The exercising machine of the invention can be used in a variety of ways. It may be placed on the floor in front of a chair and the operator may reciprocate the pedals with his feet. With reference to FIG. 1, before the operator places any weight on pedals 12,.both will be in an upright position, i.e., pedal 12a will be in the same upright position as pedal 12b. As the operator presses downwardly on pedal 12a, roller chain 34 will turn sprocket wheel 36 counterclockwise and coil spring 37 will be placed under tension. The coils of spring clutch 62 are tightened by the turning of the sprocket wheel and brake pad 57 also turns. The force exerted by wheels 63 and 64 on pad 57 opposing rotation of the brake pad is substantially constant as the pedal is being turned. Counter 60 will register each downward movement of pedal 12a. When the operators foot is released, spring 37 will draw chain 34 over sprocket wheel 36 and the pedal will return to an upright position. The sprocket wheel will be turned clockwise but brake pad 57 will remain stationary since the coils of spring clutch 62 are loosened. Thus, the braking pad and friction wheels will not resist return of the pedal to the upright position.

In order to increase the force required to move both pedals downward, it is merely necessary to rotate knob 94 in the direction required to move friction wheels 63 and 64 more closely into contact with pad 57. To reduce the force, the knob is turned in the opposite direction.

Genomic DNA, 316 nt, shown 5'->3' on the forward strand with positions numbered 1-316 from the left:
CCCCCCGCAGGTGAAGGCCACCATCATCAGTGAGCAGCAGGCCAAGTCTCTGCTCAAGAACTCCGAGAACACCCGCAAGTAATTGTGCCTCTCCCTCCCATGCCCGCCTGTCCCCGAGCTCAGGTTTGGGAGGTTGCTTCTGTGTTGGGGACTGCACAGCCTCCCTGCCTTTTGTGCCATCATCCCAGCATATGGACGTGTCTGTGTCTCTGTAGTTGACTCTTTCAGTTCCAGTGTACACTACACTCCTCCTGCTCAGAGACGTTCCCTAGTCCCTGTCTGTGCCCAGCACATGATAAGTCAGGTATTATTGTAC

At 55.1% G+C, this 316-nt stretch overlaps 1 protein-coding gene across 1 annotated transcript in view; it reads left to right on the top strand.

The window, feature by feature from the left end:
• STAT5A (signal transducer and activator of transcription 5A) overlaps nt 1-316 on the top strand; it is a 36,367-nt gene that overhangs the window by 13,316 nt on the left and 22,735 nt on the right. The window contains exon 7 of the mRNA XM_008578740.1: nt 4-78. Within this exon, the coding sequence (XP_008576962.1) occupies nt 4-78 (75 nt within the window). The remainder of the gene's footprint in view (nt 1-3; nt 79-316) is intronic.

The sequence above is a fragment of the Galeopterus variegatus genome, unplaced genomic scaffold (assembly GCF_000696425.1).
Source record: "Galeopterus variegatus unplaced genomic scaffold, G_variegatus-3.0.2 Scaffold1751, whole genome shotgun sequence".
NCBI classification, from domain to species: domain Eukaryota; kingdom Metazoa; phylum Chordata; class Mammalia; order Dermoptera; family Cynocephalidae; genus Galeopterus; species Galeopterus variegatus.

While the machine is still on-the floor, the handles may be manipulated by pulling upward thereby turning sheaves 96 counterclockwise. Spring clutch 100 will turn sleeve 52 with sleeve 98 and force resisting unwinding of the wire will be exerted by the braking pad and friction wheels. When the handle is released, spiral spring 106 will rewind the wire onto the sheave and spring clutch 100 will release sleeve 52.

The machine may be used in a number of other ways. A description of several will indicate the great variety of uses. The operator of the machine may lie prone face down and move the pedals with'his hands or he may lie prone with his face up and pull the handles upward over his back. The operator may be seated on the floor and the machine braced with his feet and with the handles pulled in a rowing manner.

It will be understood, of course, that modifications can be made in the preferred embodiment of the invention described and illustrated herein without departing from the scope and purview of the invention as defined by the appended claims. For example, the pedals may be arranged to rotate completely. In such event, the pedals must be operatively connected to sprocket 36 by means of a continuous roller chain and the axle about which the pedals revolve must be provided with a sprocket wheel having teeth which fit into the links of the chain. A timer may be substituted for counter 60 if it is desired to ascertain the length of the exercise period.

What we claim as new and desire to protect by Letters Patent of the United States is: